El Paso city government ends use of pandemic loophole in government transparency obligations
The El Paso City Attorney’s Office use of a provision of the Texas Public Information Act that allowed it to delay responding to open records requests has ended.
The move comes after state lawmakers made amendments during the 87th Legislature to portions of the Texas Public Information Act that took effect Sept. 1.
The changes limit when a governmental body can consider itself under a “catastrophe,” a designation that includes the COVID-19 pandemic.
According to Texas Attorney General Ken Paxton’s website, the law clarifies that a “catastrophe” does not mean a period when staff is required to work remotely but can still access information responsive to an application for information electronically, but the physical office of the governmental body is closed.
It also clarifies that governmental bodies can only suspend the applicability of the requirements once for each catastrophe for a period of up to 14 business days. A governmental body must also submit a public catastrophe notice with the attorney general’s office if it aims to use the exemption.
City spokeswoman Laura Cruz Acosta said the city does not plan to submit a catastrophe notice.
“The city anticipates being able to meet the legal requirements and timelines moving forward; however, we are still in a very active pandemic and the overall organization continues to be impacted by COVID-19,” Acosta said.
Since the COVID-19 pandemic reached El Paso in March 2020, the City Attorney’s Office was using what’s called a “skeleton crew” provision of the open records law.
Prior to the pandemic, the Texas Public Information Act required government entities to produce or respond to records requests promptly, or within 10 business days.
Under normal circumstances, the 10-day mark is the deadline for a governmental body to either release documents to the public or seek an attorney general’s decision to withhold the records. If a governmental body fails to seek an attorney general’s opinion in time, the information is presumed to be public and the governmental body has to release the documents, according to the Freedom of Information Foundation of Texas.
Acosta said the City Attorney’s Office is also transitioning to a hybrid work schedule. The move comes as the City Council plans to revert to in-person meetings beginning mid-September.
The city has been holding meetings virtually since last March due to a suspension of provisions of the Texas Open Meetings Act. The suspension has since been reversed however, and all governing bodies in the state must return to in-person meetings.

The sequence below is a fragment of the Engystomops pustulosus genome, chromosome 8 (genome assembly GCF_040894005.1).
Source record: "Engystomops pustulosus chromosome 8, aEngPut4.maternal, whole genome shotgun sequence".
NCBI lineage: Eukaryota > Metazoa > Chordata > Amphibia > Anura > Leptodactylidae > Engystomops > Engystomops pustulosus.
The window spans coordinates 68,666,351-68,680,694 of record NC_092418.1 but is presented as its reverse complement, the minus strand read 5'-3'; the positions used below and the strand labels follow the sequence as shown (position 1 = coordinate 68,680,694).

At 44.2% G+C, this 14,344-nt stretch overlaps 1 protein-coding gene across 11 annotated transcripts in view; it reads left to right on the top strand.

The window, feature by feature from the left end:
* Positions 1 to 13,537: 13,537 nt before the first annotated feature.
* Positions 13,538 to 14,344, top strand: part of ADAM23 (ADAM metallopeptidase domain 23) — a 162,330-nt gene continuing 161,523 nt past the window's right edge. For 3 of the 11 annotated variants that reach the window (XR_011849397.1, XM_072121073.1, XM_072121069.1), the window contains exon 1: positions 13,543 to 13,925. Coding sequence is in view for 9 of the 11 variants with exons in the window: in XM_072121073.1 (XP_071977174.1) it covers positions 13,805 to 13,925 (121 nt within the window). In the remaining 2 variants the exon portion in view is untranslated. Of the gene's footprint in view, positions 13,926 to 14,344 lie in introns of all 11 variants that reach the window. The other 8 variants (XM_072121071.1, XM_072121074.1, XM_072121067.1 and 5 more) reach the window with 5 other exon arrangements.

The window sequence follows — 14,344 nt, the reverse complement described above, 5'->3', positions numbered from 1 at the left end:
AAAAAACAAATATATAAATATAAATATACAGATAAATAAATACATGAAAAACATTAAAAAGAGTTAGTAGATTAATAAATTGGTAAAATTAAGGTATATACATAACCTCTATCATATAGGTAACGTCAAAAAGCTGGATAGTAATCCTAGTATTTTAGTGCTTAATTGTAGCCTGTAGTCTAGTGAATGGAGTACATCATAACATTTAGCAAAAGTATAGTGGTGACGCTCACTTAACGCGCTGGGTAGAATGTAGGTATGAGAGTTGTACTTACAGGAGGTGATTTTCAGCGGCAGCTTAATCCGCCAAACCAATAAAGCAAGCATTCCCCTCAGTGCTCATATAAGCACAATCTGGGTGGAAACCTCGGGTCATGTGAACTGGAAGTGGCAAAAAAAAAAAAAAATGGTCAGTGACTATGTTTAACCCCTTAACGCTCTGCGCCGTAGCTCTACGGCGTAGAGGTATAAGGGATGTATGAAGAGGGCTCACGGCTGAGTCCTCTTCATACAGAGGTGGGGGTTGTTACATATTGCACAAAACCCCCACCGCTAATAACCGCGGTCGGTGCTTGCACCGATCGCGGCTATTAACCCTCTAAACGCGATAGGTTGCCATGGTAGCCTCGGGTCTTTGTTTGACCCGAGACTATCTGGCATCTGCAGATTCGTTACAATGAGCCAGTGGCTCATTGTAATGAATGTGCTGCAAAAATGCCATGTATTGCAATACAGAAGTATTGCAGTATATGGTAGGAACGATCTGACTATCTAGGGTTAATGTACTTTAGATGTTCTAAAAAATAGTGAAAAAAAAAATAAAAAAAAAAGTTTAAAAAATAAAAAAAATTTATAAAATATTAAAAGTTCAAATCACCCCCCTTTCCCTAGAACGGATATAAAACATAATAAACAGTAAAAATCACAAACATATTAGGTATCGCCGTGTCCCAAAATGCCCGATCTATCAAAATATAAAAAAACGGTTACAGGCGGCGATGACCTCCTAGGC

The city’s practice of the skeleton crew provision meant inconsistent response times for access to public records. El Paso Matters has requested multiple documents from the city during the pandemic, with some being released promptly and others taking months to fulfill.
The City Attorney’s Office, according to the public information website, is no longer on a “skeleton crew” as of Sep. 1.
City Attorney Karla Nieman said in emails to El Paso Matters that the City Attorney’s Office has been calculating days that would be counted typically as non-weekends and non-holidays for records requests, but has had staff working remotely under the city’s telecommuting policy five days a week.
Joseph Larsen, a Houston-based lawyer with the firm Gregor Wynne Arney, said there was no need to use the skeleton crew provision if city staff have been working full-time.
“The fact of the matter is they’re not working with the skeleton crew at all. They’re just working with a full crew off site and the access to the documents is almost entirely electronic,” he said. “There is no impediment whatsoever to continuing to function as a normal government body.”
The use of the skeleton crew provision was originally designed in response to natural disasters and not meant for long periods of time. The City Attorney’s Office used the provision for about 17 months.
Nieman said despite the challenges of the pandemic, the City Attorney’s Office has reduced the average number of days it takes to respond to open records requests by 23%, or two fewer days in 2021 when compared to 2020. She said, on average, the response time is 6.76 days, compared to 8.83 days in 2020.
“This was also accomplished while experiencing a 36.4 percent increase in ORR requests in Calendar Year (CY) 2021. Over the last eight months the department recorded more than 13,000 ORRs compared to about 9,500 at the same time last year,” Nieman said.
Nieman said there is no backlog of requests since the majority of requests are handled within 10 days, but there are at least eight requests pending documentation from departments that are short-staffed due to the pandemic and have been open for 19 or fewer days.